Advertisement

Topics

Hepatitis C: From Individual Cure to Worldwide Elimination?

08:00 EDT 1st April 2019 | BioPortfolio

Summary of "Hepatitis C: From Individual Cure to Worldwide Elimination?"

With the implementation of highly effective direct acting antivirals (DAAs), global control or even elimination of chronic hepatitis C virus (HCV) infection might have come into reach. In fact, DAA therapy leads to complete virus elimination, defined as sustained viral response (SVR), in the vast majority of patients. Moreover, in patients without cirrhosis, the risk of developing HCC after DAA therapy is significantly reduced. For viremic patients who have already received DAA therapy, a distinction must be made between relapse and reinfection. The rate of new infections remains high and many infected individuals are undiagnosed. In order to come closer to the WHO goal of eliminating HCV worldwide by 2030, programs are needed to identify and treat all HCV-infected individuals. Strategies are missing in most countries to achieve this goal. Generic DAA therapies are available in some countries and appear to have similar cure rates compared to those obtained with the original drugs. The high variability of HCV, the numerous strategies of the virus to escape the immune response, and the lack of a suitable small animal model are key hurdles for vaccine development. Currently, the efficacy of two vaccine candidates is being investigated in clinical trials. The development of a protective vaccine is important, despite available therapy, to sustainably reduce the rate of new infections both in developing countries and in people with risk behavior.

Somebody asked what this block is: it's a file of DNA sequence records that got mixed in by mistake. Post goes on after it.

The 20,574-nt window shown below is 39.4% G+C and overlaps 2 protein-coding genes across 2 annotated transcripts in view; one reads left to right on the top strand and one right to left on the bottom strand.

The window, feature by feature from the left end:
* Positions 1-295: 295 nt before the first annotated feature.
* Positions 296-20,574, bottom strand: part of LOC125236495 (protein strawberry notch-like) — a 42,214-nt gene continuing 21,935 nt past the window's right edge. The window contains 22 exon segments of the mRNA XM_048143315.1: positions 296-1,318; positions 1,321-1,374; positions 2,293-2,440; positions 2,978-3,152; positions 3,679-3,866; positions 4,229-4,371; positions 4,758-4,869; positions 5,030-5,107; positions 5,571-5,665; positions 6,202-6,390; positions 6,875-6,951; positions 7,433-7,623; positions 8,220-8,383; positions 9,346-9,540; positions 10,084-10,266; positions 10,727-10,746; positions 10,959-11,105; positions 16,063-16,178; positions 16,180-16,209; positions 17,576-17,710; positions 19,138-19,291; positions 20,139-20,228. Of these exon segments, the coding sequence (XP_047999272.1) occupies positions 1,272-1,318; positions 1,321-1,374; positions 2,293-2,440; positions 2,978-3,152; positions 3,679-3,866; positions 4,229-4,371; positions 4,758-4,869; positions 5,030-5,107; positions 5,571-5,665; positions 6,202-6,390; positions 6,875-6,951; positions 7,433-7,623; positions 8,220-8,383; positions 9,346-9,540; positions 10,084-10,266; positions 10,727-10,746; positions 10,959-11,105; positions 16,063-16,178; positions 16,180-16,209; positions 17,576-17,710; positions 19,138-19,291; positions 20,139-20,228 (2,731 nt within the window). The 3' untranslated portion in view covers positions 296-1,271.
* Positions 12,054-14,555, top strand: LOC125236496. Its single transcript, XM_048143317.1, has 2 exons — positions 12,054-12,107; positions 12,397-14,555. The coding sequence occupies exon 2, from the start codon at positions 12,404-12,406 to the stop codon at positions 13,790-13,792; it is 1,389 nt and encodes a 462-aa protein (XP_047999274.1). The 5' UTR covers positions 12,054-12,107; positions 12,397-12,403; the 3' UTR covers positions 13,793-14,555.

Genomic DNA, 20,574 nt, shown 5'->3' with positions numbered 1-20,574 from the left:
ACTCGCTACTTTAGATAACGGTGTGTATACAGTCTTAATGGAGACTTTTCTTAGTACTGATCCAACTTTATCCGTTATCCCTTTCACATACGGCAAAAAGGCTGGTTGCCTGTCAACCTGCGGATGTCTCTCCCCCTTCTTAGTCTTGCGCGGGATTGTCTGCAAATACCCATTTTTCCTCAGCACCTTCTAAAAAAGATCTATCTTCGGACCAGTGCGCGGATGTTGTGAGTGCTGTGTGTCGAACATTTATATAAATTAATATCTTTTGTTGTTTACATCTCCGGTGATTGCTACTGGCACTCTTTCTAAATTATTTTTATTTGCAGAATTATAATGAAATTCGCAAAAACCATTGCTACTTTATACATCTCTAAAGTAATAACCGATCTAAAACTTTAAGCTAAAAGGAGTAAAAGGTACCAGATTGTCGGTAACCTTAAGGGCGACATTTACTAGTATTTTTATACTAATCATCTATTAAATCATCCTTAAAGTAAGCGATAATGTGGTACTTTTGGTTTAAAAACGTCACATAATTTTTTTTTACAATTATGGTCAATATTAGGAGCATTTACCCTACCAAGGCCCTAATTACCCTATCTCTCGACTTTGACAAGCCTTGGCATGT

Affiliation

Journal Details

This article was published in the following journal.

Name: Deutsche medizinische Wochenschrift (1946)
ISSN: 1439-4413
Pages: 535-542

Links

DeepDyve research library

PubMed Articles [9358 Associated PubMed Articles listed on BioPortfolio]

Benefits of hepatitis C cure with antivirals: why test and treat?

Chronic hepatitis C virus (HCV) infection is one of the major causes of death worldwide due to infectious agents. The advent of direct-acting antivirals has dramatically improved the chance of HCV eli...

Risk factors for remaining liver injury in patients with virological elimination of chronic hepatitis C.

 Disease activity, but also demographics, lifestyle, and comorbidities, may influence alanine aminotransferase (ALT) levels in hepatitis C virus (HCV)-infected patients. Direct-acting antiviral agen...

A global scientific strategy to cure hepatitis B.

Chronic hepatitis B virus (HBV) infection is a global public health challenge on the same scale as tuberculosis, HIV, and malaria. The International Coalition to Eliminate HBV (ICE-HBV) is a coalition...

REtrieval And cure of Chronic Hepatitis C (REACH): results of micro-elimination in the Utrecht province.

The Netherlands is one of the six European countries considered on track to eliminate hepatitis C virus (HCV) by 2030. To achieve this goal, continuous efforts have to be put into designing efficient ...

Introduction of universal infant hepatitis B immunisation in the UK- paving the way to elimination.

In May 2016, the World Health Assembly ratified the first ever Global Health Sector Strategy (GHSS) on Viral Hepatitis to eliminate viral hepatitis as a public health threat by 2030. In pursuit of thi...

Clinical Trials [5444 Associated Clinical Trials listed on BioPortfolio]

Toward Elimination of Hepatitis C Virus (HCV): A Pilot Study